Junio C Hamano wrote:
> Ramkumar Ramachandra <artag...@gmail.com> writes:
>> Junio C Hamano wrote:
>>> So you have to stash it somewhere.  We could have made it to move
>>> them to $HOME/.safeplace or somewhere totally unrelated to the
>>> superproject.  So in that sense, the repositories are *not* owned by
>>> the superproject in any way.  However, you are working within the
>>> context of the superproject on the submodule after all, and
>>> somewhere under $GIT_DIR/ of the superorject is not too wrong a
>>> place to use as such a safe place.
>> Thanks for the explanation.
> What do you _exactly_ mean by that?  You understood why things are
> arranged in that way, and no longer think that it is unnecessary,
> ugly and unwieldy to stash the real copy of $GIT_DIR of submodules
> away from their working trees and store them inside $GIT_DIR/modules
> of the superproject?

In essence, git commands are built to act on pure worktrees.  It's
trivially Correct to pretend that an object store present in the
toplevel directory (as .git/) of the worktree doesn't exist, but it's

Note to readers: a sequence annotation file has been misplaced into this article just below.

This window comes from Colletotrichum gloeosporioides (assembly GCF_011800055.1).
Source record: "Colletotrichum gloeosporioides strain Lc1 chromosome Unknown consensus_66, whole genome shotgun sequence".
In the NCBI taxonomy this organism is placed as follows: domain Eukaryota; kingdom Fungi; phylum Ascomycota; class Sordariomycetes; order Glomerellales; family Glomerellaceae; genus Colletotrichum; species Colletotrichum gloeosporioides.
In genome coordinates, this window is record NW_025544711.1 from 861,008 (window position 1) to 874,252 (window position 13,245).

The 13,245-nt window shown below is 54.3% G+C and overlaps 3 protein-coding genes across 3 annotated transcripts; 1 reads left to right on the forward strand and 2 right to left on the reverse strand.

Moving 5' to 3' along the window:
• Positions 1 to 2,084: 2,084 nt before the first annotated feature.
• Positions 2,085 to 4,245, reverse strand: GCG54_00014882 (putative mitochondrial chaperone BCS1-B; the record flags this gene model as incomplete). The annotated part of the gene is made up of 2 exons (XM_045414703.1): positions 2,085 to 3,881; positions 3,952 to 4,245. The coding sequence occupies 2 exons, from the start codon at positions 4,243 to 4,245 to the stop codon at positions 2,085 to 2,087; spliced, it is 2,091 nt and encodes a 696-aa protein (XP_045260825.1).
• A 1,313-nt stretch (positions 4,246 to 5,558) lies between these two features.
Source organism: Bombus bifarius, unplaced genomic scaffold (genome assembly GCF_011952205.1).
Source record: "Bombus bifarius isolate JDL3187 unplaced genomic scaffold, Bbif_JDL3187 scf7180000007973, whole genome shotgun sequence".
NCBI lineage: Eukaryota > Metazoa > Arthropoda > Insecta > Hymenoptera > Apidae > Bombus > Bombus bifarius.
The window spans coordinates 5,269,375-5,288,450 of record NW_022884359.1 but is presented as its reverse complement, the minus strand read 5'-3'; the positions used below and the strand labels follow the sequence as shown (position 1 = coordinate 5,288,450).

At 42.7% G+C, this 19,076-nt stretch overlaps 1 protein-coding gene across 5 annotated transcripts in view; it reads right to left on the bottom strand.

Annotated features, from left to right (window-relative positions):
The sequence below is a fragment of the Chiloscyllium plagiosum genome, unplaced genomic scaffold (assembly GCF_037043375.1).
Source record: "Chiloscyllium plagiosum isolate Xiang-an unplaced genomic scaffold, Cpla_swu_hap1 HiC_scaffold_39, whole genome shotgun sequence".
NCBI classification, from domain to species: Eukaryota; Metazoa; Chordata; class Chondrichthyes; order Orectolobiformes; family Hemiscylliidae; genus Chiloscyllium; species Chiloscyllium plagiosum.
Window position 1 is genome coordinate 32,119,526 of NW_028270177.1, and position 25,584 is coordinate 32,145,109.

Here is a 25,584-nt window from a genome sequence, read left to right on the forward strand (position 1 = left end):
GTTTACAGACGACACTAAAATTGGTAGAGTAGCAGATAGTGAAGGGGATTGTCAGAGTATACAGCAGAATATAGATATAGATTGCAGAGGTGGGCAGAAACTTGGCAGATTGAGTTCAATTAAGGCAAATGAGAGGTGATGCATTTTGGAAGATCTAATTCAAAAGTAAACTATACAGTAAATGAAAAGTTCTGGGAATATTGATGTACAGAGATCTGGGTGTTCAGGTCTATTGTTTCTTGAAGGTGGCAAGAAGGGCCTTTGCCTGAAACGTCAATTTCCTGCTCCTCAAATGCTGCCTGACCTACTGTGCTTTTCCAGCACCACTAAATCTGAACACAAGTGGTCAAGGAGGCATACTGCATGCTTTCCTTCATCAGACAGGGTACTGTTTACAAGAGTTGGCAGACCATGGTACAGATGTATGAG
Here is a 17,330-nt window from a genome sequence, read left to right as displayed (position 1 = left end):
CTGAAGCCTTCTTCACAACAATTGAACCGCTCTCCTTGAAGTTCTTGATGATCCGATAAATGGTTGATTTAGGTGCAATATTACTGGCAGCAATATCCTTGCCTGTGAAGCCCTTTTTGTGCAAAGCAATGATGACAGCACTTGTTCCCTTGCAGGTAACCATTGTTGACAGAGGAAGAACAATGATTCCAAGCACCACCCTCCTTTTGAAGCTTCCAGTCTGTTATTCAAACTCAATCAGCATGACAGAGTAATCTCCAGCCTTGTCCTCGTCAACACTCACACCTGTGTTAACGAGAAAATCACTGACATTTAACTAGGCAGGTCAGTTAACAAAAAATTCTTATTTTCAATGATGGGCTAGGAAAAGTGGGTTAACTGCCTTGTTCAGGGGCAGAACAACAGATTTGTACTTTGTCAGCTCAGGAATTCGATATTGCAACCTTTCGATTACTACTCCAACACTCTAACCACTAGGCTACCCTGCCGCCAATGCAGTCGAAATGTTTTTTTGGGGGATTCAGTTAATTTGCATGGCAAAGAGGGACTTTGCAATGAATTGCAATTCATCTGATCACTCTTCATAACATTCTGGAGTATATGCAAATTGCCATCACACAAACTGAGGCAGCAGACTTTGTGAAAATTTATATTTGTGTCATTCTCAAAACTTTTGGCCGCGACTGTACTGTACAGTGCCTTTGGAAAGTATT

quite non-trivial to handle a .git directory anywhere else in the
worktree.  Since we built git ground-up to act on a single
repository's worktree, embedding one repository inside another is a
hack: as a "workaround", we simply relocate the object store of the
submodule repository.  Even then, working with one worktree embedded
inside another is something git never designed for: it explains why I
have to literally fight with git when using submodules (no offense
Jens; it's a very hard problem).

Representing submodules as commit objects in the tree is also a hack.
I'm sorry, but a submodule is not a commit object.  We need a fifth
object type if we want them to be first-class citizens.

Sorry, I'm deviating.  I learnt why you think the hack is necessary
and not "too wrong".  As I explained above, the entire design is
asymmetric and inelegant; I think we can do much better than this.
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